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Nationality

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Nationality [#permalink] New post 07 Nov 2006, 00:09
How important is Nationality in the admissions process? Suppose a person is orginially from India but now is a citizen of some unknown nation, does that isolate the candidate from the INDIAN bucket?

Talking to Wharton, the answer appeared to be - 'no'. I wonder whether nationality plays an unofficial role in the selection process.
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Re: Nationality [#permalink] New post 07 Nov 2006, 04:17
sm176811 wrote:
How important is Nationality in the admissions process? Suppose a person is orginially from India but now is a citizen of some unknown nation, does that isolate the candidate from the INDIAN bucket?

Talking to Wharton, the answer appeared to be - 'no'. I wonder whether nationality plays an unofficial role in the selection process.


How would they know you were "originally" Indian? The only indicator of nationality would be citizenship no?
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 [#permalink] New post 07 Nov 2006, 07:28
Essays!
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 [#permalink] New post 07 Nov 2006, 08:21
sm176811 wrote:
Essays!


Just don't tell em your indian. Tell em your indo pacific islander.
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 [#permalink] New post 07 Nov 2006, 09:01
rhyme wrote:
sm176811 wrote:
Essays!


Just don't tell em your indian. Tell em your indo pacific islander.


he he!
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 [#permalink] New post 07 Nov 2006, 13:27
<------------Whiteboy

Seems like my nationality has hurt me ever since I applied to undergrad - but I certainly dont let that keep me from applying where I want to go or reaching my goals.
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 [#permalink] New post 07 Nov 2006, 13:46
nothing wrong with being a whiteboy in MBA applications... not as good as a girl or minority... but figure out ways to make you sound like a unique whiteboy...
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 [#permalink] New post 07 Nov 2006, 13:49
Haha thats been the hard part - I think it is hard to be a unique whiteboy.

My sister is applying this year too - she is definitely lucky to have the gender role going for her - but I would still rather be a man any day lol.
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 [#permalink] New post 07 Nov 2006, 14:05
nm

Last edited by dukes on 06 Dec 2006, 10:02, edited 1 time in total.
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 [#permalink] New post 07 Nov 2006, 14:17
I'd be a bit scared of having dual US/other nation citizenship, declaring your other citizenship, and then showing up and discussing it if you don't have a compelling cause. If you were ethnically/racially Kenyan or something and grew up in the US, found "your culture" in your early adulthood, and as a result identified with it and so claimed that on your app I can understand that. If you say were some whiteboy and your family was in foreign service and happened to give birth to you in another nation when on assignment and as a result you have that citizenship as well but have no reason to claim it over your US citizenship I'd be careful with that. Have a reason and be able to explain it... if you do go ahead but if you don't I certainly wouldn't try it.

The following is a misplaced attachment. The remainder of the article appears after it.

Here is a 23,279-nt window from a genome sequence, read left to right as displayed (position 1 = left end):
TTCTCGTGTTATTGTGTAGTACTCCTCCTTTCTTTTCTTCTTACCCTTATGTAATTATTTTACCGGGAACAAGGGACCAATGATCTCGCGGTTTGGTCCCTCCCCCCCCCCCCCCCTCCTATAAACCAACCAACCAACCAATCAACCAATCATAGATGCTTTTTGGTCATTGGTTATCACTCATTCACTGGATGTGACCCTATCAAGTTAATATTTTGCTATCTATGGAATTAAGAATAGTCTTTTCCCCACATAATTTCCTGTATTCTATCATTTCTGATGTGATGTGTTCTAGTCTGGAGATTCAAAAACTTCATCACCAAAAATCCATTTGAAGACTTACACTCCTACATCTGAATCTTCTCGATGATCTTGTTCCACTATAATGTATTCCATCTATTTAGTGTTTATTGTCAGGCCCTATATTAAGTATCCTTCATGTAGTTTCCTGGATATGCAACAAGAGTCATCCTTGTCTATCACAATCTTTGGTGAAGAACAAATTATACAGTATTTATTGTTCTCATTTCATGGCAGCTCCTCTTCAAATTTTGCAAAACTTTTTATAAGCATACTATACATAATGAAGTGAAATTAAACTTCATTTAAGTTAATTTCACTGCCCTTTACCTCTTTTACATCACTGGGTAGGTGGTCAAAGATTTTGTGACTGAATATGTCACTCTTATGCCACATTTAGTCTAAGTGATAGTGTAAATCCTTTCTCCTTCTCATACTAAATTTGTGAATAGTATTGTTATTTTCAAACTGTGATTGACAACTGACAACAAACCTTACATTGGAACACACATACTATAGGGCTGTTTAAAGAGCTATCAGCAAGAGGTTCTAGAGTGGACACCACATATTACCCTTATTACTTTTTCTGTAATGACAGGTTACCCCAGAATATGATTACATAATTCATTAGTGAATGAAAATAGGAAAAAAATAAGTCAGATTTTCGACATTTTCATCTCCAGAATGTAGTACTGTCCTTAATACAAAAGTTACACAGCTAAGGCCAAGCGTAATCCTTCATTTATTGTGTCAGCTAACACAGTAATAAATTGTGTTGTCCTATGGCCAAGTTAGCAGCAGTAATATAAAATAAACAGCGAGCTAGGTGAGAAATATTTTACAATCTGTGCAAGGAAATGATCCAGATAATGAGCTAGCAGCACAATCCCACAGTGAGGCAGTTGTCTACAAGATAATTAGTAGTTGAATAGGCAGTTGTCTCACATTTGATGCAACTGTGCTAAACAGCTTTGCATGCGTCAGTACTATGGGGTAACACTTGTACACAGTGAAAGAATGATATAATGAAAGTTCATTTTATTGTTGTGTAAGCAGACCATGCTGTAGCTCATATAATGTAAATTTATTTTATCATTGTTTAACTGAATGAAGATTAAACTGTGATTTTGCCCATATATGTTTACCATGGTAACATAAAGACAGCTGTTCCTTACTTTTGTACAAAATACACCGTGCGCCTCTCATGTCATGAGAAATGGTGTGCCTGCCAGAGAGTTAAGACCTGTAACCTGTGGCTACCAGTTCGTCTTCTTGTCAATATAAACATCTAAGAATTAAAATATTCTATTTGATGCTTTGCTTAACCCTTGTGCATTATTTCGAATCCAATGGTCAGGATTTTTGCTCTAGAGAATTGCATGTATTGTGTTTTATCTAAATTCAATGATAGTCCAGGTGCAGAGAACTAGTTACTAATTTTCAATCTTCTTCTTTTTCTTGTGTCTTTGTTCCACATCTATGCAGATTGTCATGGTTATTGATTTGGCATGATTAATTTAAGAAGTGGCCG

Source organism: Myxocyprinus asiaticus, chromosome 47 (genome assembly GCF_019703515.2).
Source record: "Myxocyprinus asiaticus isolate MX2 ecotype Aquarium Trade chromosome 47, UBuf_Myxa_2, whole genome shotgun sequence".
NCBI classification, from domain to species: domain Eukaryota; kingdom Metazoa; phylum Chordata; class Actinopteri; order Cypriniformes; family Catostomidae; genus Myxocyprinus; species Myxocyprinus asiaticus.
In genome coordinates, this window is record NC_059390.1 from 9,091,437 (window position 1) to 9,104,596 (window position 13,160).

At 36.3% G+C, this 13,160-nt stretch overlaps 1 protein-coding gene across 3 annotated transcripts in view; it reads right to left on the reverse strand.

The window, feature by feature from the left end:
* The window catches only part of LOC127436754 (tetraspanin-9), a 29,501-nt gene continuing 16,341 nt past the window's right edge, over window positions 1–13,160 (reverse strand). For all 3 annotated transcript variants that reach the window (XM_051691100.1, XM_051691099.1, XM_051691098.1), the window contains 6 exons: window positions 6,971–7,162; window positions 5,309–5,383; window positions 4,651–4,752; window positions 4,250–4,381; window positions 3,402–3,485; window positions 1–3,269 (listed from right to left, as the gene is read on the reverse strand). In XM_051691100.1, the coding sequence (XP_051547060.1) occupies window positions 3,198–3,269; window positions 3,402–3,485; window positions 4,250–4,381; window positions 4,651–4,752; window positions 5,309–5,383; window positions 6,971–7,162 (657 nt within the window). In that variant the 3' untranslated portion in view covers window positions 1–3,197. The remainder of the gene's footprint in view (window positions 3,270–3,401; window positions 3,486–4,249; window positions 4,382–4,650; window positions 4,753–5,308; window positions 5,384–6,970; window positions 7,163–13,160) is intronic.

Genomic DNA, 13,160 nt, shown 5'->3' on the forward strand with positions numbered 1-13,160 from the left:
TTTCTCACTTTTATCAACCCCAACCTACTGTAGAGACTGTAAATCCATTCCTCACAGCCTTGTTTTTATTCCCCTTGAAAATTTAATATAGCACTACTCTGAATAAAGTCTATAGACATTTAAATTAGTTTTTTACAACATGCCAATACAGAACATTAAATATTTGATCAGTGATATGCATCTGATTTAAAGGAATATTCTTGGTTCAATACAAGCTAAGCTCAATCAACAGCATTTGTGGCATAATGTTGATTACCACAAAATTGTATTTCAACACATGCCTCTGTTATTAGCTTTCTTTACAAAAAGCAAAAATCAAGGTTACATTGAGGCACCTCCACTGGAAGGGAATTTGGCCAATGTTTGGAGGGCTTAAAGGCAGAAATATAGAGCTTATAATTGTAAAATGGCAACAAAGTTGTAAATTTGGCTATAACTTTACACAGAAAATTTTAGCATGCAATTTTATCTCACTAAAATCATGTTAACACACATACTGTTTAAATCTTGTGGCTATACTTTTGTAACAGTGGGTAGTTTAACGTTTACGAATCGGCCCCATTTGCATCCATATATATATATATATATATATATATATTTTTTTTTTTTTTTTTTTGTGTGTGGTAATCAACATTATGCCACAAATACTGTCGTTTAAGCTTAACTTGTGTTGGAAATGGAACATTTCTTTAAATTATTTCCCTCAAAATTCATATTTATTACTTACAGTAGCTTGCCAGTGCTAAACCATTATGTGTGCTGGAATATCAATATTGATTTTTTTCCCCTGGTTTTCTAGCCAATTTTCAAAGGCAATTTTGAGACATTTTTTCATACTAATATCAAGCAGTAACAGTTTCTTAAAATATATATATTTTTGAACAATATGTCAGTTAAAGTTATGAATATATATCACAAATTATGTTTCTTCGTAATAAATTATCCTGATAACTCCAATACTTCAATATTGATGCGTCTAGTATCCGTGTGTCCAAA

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 [#permalink] New post 07 Nov 2006, 18:06
While one should clearly not be deceptive, if you are a bona fide citizen of another nation, then you can legitmately claim to be a citizen of that nation. Someone born in a country that recognizes citizenship by location of birth (such as the United States) is just as much a citizen of that country as any other citizen. The ethnicity of the individual is not germane to this inquiry as long as s/he is a bona fide citizen of the indicated nation.
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 [#permalink] New post 07 Nov 2006, 19:24
In the case where you have dual citizenship ethnicity may certainly be a reason for identifying with the other nation rather than the US. It most certainly is germane.
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 [#permalink] New post 08 Nov 2006, 05:39
OasisNYK wrote:
...but I would still rather be a man any day lol.


that's a male chauvinistic piggish kind of talk :lol:
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Look at the applications [#permalink] New post 10 Nov 2006, 16:20
I think that it'd be easy for the schools to figure out since many of them ask you for your birth city.
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 [#permalink] New post 10 Nov 2006, 18:02
The city of birth is less informative than it might appear at first glance. It merely establishes where one was born, and does not necessarily connote either that person's legal status in the place of birth or that person's legal status with regard to other nations.

For example, an individual born to foreign parents in the US would have a US birth city but could also have legal status in another that derives from the citizenship of his/her parents.
  [#permalink] 10 Nov 2006, 18:02
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